Starting work on a construction project before contract terms were agreed nearly exposed a design consultancy to a £40 million liability claim.
Arcadis Consulting was hired by concrete sub-contractor AMEC to undertake design work on two projects , the Wellcome Centre and Castlepoint car park. The companies intended to work together on both projects under the terms of a protocol agreement.
Before the terms of the protocol agreement were finalised Arcadis started work on the Castlepoint car park on the strength of a letter of intent. Their letter of instruction referred to “the terms and conditions we are currently working under with yourselves”.
The letter of intent was sent in an email, along with the draft protocol agreement, schedules to the agreement and terms and conditions.
During the work on the car park there was a dispute with AMEC claiming Arcadis’ work was defective. The dispute resulted in a case being brought in the High Court.
Arcadis denied liability for the defective work, but argued that even if it was at fault, its liability was limited to £610,515, as set out in the draft terms and conditions.
In the High Court, the judge disagreed. He concluded that as the protocol agreement had not been finalised Arcadis’ work on the car park was under a ‘simple contact’ which excluded the terms and conditions, including the liability cap of £610,515. As a result, Arcadis faced a potential loss of £40 million.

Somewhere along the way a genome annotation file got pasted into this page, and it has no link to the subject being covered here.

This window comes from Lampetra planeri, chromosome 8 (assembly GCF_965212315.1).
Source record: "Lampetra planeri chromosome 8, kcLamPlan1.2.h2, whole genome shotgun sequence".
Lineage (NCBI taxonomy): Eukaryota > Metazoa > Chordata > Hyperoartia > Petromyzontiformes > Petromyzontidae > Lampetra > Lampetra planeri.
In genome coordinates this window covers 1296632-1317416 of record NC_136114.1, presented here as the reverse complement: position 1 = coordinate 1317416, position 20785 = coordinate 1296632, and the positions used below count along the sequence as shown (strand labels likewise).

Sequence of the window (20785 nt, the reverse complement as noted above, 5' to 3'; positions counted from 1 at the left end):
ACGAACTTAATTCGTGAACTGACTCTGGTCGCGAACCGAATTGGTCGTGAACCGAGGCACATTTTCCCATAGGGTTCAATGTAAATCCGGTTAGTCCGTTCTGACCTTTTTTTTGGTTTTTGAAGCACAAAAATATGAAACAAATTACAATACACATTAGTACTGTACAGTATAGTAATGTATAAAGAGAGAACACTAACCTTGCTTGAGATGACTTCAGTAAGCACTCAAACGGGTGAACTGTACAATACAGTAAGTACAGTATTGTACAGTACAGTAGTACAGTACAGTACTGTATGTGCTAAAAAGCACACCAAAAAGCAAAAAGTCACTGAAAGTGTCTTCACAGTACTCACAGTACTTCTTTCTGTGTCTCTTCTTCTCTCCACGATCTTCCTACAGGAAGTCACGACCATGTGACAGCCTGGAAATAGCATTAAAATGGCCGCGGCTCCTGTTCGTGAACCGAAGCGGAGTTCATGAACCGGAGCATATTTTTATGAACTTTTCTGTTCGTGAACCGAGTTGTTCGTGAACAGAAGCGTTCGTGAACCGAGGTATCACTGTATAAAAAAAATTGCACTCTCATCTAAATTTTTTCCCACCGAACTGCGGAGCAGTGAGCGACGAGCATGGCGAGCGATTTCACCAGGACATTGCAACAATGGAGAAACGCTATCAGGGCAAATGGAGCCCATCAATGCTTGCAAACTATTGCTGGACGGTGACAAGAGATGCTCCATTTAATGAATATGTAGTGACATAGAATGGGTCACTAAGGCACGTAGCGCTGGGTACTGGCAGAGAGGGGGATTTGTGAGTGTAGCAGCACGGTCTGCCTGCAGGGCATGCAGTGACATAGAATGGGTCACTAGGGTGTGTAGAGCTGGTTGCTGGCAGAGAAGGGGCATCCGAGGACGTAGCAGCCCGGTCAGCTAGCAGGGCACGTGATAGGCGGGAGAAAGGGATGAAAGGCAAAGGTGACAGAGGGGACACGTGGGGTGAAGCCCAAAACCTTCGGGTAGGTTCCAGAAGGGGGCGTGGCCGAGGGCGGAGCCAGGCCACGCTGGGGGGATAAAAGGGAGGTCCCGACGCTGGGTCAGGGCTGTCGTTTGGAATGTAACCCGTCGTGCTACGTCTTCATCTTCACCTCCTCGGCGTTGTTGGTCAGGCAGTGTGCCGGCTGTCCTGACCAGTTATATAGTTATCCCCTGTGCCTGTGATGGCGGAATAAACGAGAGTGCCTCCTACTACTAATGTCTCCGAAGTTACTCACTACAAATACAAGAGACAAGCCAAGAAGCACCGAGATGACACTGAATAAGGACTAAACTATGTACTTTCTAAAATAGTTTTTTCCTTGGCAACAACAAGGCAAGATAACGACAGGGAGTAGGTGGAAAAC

Arcadis took the case to The Court of Appeal which overturned the High Court’s decision. It ruled that Arcadis had contracted with AMEC on the basis of the draft terms and conditions. As a result, it could rely on the liability cap.
The appeal court judge said that the High Court’s decision would have led to an extraordinary result where Arcadis would have “assumed an unlimited liability for its contractual performance, when it never would have assumed such liability under any contract which it entered into.’
James Burgoyne, Director – Claims & Technical, Brunel Professions said “It is common for construction professionals to start work on projects whilst the final contractual details are still being negotiated. But this case shows how important it is for professionals to make sure that there is an agreement on the key terms and conditions at the outset, so that they are not taking on large unintended liabilities.”
“This case turned on its facts, and the specific language used in the letter of intent. As it is often the case that the contract proposed contains onerous terms which the professional is hoping to subsequently amend, letters of intent should be carefully checked to ensure that such terms are not treated as incorporated in the interim appointment.”
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